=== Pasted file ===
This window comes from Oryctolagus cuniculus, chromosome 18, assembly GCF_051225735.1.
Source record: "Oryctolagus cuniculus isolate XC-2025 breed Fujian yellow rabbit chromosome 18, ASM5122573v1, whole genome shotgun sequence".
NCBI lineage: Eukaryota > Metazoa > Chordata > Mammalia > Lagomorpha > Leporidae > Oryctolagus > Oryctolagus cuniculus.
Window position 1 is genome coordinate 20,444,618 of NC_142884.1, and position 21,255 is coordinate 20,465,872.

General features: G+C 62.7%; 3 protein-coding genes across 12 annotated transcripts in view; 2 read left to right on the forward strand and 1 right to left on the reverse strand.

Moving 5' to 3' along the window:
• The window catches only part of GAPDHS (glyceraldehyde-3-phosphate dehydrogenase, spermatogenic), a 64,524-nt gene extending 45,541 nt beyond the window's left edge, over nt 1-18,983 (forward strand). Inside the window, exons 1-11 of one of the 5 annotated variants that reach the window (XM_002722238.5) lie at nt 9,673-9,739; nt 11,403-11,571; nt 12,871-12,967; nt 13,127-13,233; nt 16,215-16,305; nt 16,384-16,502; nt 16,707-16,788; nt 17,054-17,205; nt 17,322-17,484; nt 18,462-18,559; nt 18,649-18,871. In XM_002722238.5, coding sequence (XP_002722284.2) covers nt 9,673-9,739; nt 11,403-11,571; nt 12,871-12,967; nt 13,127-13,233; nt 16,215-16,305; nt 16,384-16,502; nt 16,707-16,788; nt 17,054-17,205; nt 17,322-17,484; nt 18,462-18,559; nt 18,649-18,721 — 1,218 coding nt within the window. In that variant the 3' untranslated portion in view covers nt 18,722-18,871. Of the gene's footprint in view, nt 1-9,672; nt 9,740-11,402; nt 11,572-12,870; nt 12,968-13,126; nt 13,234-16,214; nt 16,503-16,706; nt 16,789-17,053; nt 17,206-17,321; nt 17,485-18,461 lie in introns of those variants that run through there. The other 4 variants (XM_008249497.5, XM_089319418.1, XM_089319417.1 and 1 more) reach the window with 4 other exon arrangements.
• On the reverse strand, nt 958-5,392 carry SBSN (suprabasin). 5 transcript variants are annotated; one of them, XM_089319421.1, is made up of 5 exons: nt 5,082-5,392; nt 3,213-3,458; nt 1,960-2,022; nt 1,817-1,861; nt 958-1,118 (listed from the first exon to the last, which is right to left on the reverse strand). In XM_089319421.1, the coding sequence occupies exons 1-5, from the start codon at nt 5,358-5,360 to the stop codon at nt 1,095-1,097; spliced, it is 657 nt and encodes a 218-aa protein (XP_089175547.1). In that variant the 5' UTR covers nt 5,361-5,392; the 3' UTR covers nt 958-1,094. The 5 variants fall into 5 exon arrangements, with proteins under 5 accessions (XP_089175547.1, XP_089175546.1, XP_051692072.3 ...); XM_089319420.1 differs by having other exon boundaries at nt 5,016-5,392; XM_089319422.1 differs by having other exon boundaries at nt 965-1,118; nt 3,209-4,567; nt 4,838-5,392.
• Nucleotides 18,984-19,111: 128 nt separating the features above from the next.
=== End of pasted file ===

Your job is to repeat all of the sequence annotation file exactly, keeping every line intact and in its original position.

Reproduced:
This window comes from Oryctolagus cuniculus, chromosome 18, assembly GCF_051225735.1.
Source record: "Oryctolagus cuniculus isolate XC-2025 breed Fujian yellow rabbit chromosome 18, ASM5122573v1, whole genome shotgun sequence".
NCBI lineage: Eukaryota > Metazoa > Chordata > Mammalia > Lagomorpha > Leporidae > Oryctolagus > Oryctolagus cuniculus.
Window position 1 is genome coordinate 20,444,618 of NC_142884.1, and position 21,255 is coordinate 20,465,872.

General features: G+C 62.7%; 3 protein-coding genes across 12 annotated transcripts in view; 2 read left to right on the forward strand and 1 right to left on the reverse strand.

Moving 5' to 3' along the window:
• The window catches only part of GAPDHS (glyceraldehyde-3-phosphate dehydrogenase, spermatogenic), a 64,524-nt gene extending 45,541 nt beyond the window's left edge, over nt 1-18,983 (forward strand). Inside the window, exons 1-11 of one of the 5 annotated variants that reach the window (XM_002722238.5) lie at nt 9,673-9,739; nt 11,403-11,571; nt 12,871-12,967; nt 13,127-13,233; nt 16,215-16,305; nt 16,384-16,502; nt 16,707-16,788; nt 17,054-17,205; nt 17,322-17,484; nt 18,462-18,559; nt 18,649-18,871. In XM_002722238.5, coding sequence (XP_002722284.2) covers nt 9,673-9,739; nt 11,403-11,571; nt 12,871-12,967; nt 13,127-13,233; nt 16,215-16,305; nt 16,384-16,502; nt 16,707-16,788; nt 17,054-17,205; nt 17,322-17,484; nt 18,462-18,559; nt 18,649-18,721 — 1,218 coding nt within the window. In that variant the 3' untranslated portion in view covers nt 18,722-18,871. Of the gene's footprint in view, nt 1-9,672; nt 9,740-11,402; nt 11,572-12,870; nt 12,968-13,126; nt 13,234-16,214; nt 16,503-16,706; nt 16,789-17,053; nt 17,206-17,321; nt 17,485-18,461 lie in introns of those variants that run through there. The other 4 variants (XM_008249497.5, XM_089319418.1, XM_089319417.1 and 1 more) reach the window with 4 other exon arrangements.
• On the reverse strand, nt 958-5,392 carry SBSN (suprabasin). 5 transcript variants are annotated; one of them, XM_089319421.1, is made up of 5 exons: nt 5,082-5,392; nt 3,213-3,458; nt 1,960-2,022; nt 1,817-1,861; nt 958-1,118 (listed from the first exon to the last, which is right to left on the reverse strand). In XM_089319421.1, the coding sequence occupies exons 1-5, from the start codon at nt 5,358-5,360 to the stop codon at nt 1,095-1,097; spliced, it is 657 nt and encodes a 218-aa protein (XP_089175547.1). In that variant the 5' UTR covers nt 5,361-5,392; the 3' UTR covers nt 958-1,094. The 5 variants fall into 5 exon arrangements, with proteins under 5 accessions (XP_089175547.1, XP_089175546.1, XP_051692072.3 ...); XM_089319420.1 differs by having other exon boundaries at nt 5,016-5,392; XM_089319422.1 differs by having other exon boundaries at nt 965-1,118; nt 3,209-4,567; nt 4,838-5,392.
• Nucleotides 18,984-19,111: 128 nt separating the features above from the next.